House bill sets up cyber threat clearinghouse at DHS

A new cybersecurity bill has been introduced into the House hopper, spelling out the Homeland Security Department’s authority in protecting the nation’s critical infrastructure and establishing a national clearinghouse for cybersecurity and threat information.

The National Information Sharing Organization would be a non-governmental body representing both government and industry to facilitate the voluntary sharing of information and serve as a source of expertise and assistance in incident response.

DHS would be the official “focal point” for the security of government IT systems and for regulated critical infrastructure in the private sector.


Related coverage:

Congress mulls clearinghouse for sharing cyber threat info 

GOP cybersecurity task force: Cooperate, don’t regulate


The Promoting and Enhancing Cybersecurity and Information Sharing Effectiveness Act of 2011 (The Precise Act), H.R. 3674 was introduced Dec. 15 by Rep. Peter T. King (R-N.Y.), chairman of the Homeland Security Committee and Rep. Dan Lungren (R-Calif.) chair of the Cybersecurity Subcommittee.

The bill, a reworking of legislation proposed earlier this month in the House, is the result of a Republican cybersecurity task force that earlier this year recommended a set of limited, near-term legislative objectives as an alternative to sweeping cybersecurity reform bills that have stalled in the current and previous sessions.

King said the bill would provide critical infrastructure protection “without a heavy-handed and burdensome regulatory approach.” Lungren emphasized the bill’s cooperative approach in overseeing private sector security.

“Cybersecurity is truly a team sport and this bill gives DHS needed authorities to play its part in the federal government’s cybersecurity mission and enables the private sector to play its part by giving them the information and access to technical support they need to protect critical infrastructure,” he said in announcing the bill.

Ranking Homeland Security Democrat Bennie G. Thompson of Mississippi called the bill a step forward and said that, “while I am not prepared to give my full support to the bill at this time, there’s a lot to like in this bill. I am pleased that it gives DHS the authority and resources it needs to fulfill its cybersecurity mission instead of creating a whole new bureaucracy or complicated regulatory framework."

DHS has been designated the lead agency for cybersecurity by the administration, but so far lacks oversight authority from Congress. Under the bill, the department would be the focal point for:

  • Coordinating protection of government systems and critical infrastructure.
  • Developing and coordinating a national cyber incident response.
  • Facilitating information sharing and dissemination.
  • Integration of government and private sector operational information.

DHS would conduct ongoing risk assessments of federal IT systems and, upon request, would work with critical infrastructure systems outside government. It also would foster development and use of new security technologies, lead in a national outreach and education program.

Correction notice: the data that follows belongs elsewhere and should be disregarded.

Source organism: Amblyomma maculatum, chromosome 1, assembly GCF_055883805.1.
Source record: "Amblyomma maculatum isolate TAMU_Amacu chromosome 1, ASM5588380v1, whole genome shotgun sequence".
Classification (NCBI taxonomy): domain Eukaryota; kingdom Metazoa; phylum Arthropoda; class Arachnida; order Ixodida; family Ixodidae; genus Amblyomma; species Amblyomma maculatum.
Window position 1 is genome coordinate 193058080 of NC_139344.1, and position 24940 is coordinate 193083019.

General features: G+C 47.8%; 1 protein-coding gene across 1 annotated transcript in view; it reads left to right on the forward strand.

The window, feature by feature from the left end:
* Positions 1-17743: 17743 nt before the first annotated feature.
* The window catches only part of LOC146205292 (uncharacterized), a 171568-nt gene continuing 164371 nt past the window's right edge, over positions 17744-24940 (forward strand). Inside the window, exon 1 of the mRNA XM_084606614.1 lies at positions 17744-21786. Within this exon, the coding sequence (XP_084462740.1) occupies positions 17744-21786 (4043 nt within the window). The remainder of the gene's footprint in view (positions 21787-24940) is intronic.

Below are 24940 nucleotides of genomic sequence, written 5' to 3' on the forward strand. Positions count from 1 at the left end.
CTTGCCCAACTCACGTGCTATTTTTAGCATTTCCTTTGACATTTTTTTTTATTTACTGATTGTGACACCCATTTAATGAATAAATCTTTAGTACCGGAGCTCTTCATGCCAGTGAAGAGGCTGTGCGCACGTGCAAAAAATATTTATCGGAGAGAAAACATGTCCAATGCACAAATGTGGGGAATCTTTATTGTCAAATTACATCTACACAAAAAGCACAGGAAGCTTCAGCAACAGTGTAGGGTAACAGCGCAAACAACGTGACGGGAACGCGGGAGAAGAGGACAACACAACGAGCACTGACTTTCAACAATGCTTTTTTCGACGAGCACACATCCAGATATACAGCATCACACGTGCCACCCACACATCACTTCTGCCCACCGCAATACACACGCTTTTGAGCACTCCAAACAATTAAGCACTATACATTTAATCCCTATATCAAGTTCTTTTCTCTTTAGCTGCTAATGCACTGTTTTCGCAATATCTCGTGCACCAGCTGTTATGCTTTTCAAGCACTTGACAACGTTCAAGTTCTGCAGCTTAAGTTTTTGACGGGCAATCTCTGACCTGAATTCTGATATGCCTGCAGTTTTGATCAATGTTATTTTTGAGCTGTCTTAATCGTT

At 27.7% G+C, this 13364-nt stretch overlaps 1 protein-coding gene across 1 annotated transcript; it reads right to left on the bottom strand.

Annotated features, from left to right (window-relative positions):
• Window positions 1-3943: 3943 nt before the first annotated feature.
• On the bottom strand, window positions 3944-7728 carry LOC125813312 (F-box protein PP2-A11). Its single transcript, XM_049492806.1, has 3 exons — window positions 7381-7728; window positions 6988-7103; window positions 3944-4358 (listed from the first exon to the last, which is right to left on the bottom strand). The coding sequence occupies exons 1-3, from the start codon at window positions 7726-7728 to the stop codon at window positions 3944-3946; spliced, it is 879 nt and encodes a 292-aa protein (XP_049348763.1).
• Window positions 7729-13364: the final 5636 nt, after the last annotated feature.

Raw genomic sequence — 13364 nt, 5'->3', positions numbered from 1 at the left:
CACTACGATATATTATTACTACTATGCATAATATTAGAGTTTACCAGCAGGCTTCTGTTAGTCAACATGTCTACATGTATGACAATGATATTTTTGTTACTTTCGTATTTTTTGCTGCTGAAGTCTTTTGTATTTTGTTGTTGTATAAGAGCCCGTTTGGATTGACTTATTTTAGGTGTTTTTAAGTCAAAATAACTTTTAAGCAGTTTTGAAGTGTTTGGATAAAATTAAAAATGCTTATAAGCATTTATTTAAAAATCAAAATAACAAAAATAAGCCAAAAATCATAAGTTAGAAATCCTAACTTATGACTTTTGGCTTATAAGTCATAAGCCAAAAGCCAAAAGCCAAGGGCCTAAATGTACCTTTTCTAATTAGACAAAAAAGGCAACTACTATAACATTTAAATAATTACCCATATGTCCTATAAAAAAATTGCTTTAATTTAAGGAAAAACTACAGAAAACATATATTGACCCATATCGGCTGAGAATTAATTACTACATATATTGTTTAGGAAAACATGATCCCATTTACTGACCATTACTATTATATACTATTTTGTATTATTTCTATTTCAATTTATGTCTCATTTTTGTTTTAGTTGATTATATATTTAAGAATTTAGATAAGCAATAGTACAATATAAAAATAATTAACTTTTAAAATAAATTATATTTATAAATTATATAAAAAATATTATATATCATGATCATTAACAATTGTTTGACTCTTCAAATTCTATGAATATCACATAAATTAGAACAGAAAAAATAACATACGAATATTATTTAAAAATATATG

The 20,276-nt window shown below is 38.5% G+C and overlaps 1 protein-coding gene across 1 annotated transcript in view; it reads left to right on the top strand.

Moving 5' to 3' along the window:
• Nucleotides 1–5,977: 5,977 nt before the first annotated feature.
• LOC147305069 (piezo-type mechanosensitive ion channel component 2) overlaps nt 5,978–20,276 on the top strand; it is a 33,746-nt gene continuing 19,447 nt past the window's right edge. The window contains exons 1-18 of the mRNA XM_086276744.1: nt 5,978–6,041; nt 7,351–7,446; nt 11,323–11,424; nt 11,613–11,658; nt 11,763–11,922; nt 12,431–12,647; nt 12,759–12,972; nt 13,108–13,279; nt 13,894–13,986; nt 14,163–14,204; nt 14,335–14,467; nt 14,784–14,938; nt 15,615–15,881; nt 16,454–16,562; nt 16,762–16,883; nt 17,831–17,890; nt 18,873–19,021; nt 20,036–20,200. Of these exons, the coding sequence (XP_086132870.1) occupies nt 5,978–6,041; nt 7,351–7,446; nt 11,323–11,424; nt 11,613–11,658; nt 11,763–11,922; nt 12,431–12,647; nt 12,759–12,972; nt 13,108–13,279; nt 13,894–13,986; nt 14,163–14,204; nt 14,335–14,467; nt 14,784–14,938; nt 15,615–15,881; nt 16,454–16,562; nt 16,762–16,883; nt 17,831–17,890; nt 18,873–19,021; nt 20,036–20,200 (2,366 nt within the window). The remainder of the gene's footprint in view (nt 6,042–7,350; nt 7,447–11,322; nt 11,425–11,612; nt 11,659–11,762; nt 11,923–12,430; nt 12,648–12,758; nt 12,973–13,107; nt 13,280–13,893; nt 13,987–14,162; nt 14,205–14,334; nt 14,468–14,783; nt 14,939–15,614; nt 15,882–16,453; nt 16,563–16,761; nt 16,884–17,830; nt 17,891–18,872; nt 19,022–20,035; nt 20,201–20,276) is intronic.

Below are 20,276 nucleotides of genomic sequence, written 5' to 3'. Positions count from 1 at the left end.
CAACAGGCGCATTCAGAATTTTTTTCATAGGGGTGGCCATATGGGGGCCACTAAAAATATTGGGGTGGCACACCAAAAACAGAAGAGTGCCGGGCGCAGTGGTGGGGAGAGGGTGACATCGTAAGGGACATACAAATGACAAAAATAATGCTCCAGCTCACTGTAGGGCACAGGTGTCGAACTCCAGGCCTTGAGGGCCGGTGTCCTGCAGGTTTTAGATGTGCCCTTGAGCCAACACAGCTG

Homeland Security will not have any new regulatory authority over industry, but would do its work with private sector systems in cooperation with sector specific agencies with regulatory authority. It would also identify and evaluate risks in each sector and evaluate security performance standards. Regulators will incorporate cybersecurity standards into existing regulatory regimes rather than creating new regulatory authorities.

That National Information Sharing Organization would have three major missions:

  • Facilitating the exchange of cyber threat information, best practices and technical assistance among its membership, including the government.
  • Facilitate the creation of a common operating picture built from information contributed by technically sophisticated members including government, Internet service providers, and other members with access to large amounts of network related information.
  • Act as a catalyst for cooperative research and development of member driven research projects.

NISO would be member-funded, but $10 million in federal money would be authorized for the first three years of operation.

The director of the clearinghouse would work with the Director of National Intelligence to share classified and declassified information with members. The cybersecurity industry and other sectors can share info with NISO, and information shared would be exempted from the Freedom of Information Act and disclosure laws and cannot be used in a lawsuit or for regulatory purposes.

All information sharing would be voluntary and primarily within the NISO community, although government can issue sanitized warnings to industry and the public.

Reader Comments

Thu, Jan 26, 2012

This bill is the type of regulation that countty like china and japan have. Regulating infomation to americans is taking away from constitutional freedoms.

Please post your comments here. Comments are moderated, so they may not appear immediately after submitting. We will not post comments that we consider abusive or off-topic.

Please type the letters/numbers you see above